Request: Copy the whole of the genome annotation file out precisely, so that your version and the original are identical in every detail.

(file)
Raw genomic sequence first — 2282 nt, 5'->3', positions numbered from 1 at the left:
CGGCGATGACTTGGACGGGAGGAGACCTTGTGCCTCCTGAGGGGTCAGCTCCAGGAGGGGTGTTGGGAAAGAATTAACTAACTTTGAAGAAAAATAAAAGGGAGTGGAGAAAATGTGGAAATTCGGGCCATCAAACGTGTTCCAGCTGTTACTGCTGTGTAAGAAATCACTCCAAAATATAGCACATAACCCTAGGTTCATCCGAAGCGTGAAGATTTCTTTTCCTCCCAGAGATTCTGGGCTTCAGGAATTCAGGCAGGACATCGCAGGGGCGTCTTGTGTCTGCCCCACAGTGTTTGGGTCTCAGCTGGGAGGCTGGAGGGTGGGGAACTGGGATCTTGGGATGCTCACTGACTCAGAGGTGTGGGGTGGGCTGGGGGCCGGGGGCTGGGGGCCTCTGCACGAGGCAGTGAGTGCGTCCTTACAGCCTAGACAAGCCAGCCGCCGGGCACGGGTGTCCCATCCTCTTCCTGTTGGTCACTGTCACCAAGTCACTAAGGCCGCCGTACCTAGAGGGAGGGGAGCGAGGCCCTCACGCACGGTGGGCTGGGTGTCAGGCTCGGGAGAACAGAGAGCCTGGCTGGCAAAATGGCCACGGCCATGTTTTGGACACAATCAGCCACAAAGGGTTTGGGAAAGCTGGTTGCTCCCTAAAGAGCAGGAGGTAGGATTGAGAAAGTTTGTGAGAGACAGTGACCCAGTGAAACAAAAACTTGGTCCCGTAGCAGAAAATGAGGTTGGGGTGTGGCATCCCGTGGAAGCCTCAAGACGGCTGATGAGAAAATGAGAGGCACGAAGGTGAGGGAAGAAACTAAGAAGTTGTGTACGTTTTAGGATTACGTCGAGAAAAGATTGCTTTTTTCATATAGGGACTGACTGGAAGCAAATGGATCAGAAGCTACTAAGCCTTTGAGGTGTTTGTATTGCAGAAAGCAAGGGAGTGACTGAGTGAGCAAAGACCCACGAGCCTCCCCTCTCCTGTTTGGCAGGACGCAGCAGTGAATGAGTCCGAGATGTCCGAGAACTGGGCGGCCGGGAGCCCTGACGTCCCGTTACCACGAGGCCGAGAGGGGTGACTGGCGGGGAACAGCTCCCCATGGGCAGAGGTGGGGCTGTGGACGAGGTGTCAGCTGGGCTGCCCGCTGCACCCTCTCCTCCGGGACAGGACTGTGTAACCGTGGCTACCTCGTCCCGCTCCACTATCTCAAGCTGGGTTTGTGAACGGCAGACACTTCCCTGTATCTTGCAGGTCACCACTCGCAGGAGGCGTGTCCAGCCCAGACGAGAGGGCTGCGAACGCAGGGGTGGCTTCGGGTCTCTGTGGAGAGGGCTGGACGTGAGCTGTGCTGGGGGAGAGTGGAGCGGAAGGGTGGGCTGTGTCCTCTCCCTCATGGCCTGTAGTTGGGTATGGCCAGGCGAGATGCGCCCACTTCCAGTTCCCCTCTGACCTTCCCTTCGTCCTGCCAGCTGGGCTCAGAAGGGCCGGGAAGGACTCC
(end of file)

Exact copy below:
Raw genomic sequence first — 2282 nt, 5'->3', positions numbered from 1 at the left:
CGGCGATGACTTGGACGGGAGGAGACCTTGTGCCTCCTGAGGGGTCAGCTCCAGGAGGGGTGTTGGGAAAGAATTAACTAACTTTGAAGAAAAATAAAAGGGAGTGGAGAAAATGTGGAAATTCGGGCCATCAAACGTGTTCCAGCTGTTACTGCTGTGTAAGAAATCACTCCAAAATATAGCACATAACCCTAGGTTCATCCGAAGCGTGAAGATTTCTTTTCCTCCCAGAGATTCTGGGCTTCAGGAATTCAGGCAGGACATCGCAGGGGCGTCTTGTGTCTGCCCCACAGTGTTTGGGTCTCAGCTGGGAGGCTGGAGGGTGGGGAACTGGGATCTTGGGATGCTCACTGACTCAGAGGTGTGGGGTGGGCTGGGGGCCGGGGGCTGGGGGCCTCTGCACGAGGCAGTGAGTGCGTCCTTACAGCCTAGACAAGCCAGCCGCCGGGCACGGGTGTCCCATCCTCTTCCTGTTGGTCACTGTCACCAAGTCACTAAGGCCGCCGTACCTAGAGGGAGGGGAGCGAGGCCCTCACGCACGGTGGGCTGGGTGTCAGGCTCGGGAGAACAGAGAGCCTGGCTGGCAAAATGGCCACGGCCATGTTTTGGACACAATCAGCCACAAAGGGTTTGGGAAAGCTGGTTGCTCCCTAAAGAGCAGGAGGTAGGATTGAGAAAGTTTGTGAGAGACAGTGACCCAGTGAAACAAAAACTTGGTCCCGTAGCAGAAAATGAGGTTGGGGTGTGGCATCCCGTGGAAGCCTCAAGACGGCTGATGAGAAAATGAGAGGCACGAAGGTGAGGGAAGAAACTAAGAAGTTGTGTACGTTTTAGGATTACGTCGAGAAAAGATTGCTTTTTTCATATAGGGACTGACTGGAAGCAAATGGATCAGAAGCTACTAAGCCTTTGAGGTGTTTGTATTGCAGAAAGCAAGGGAGTGACTGAGTGAGCAAAGACCCACGAGCCTCCCCTCTCCTGTTTGGCAGGACGCAGCAGTGAATGAGTCCGAGATGTCCGAGAACTGGGCGGCCGGGAGCCCTGACGTCCCGTTACCACGAGGCCGAGAGGGGTGACTGGCGGGGAACAGCTCCCCATGGGCAGAGGTGGGGCTGTGGACGAGGTGTCAGCTGGGCTGCCCGCTGCACCCTCTCCTCCGGGACAGGACTGTGTAACCGTGGCTACCTCGTCCCGCTCCACTATCTCAAGCTGGGTTTGTGAACGGCAGACACTTCCCTGTATCTTGCAGGTCACCACTCGCAGGAGGCGTGTCCAGCCCAGACGAGAGGGCTGCGAACGCAGGGGTGGCTTCGGGTCTCTGTGGAGAGGGCTGGACGTGAGCTGTGCTGGGGGAGAGTGGAGCGGAAGGGTGGGCTGTGTCCTCTCCCTCATGGCCTGTAGTTGGGTATGGCCAGGCGAGATGCGCCCACTTCCAGTTCCCCTCTGACCTTCCCTTCGTCCTGCCAGCTGGGCTCAGAAGGGCCGGGAAGGACTCC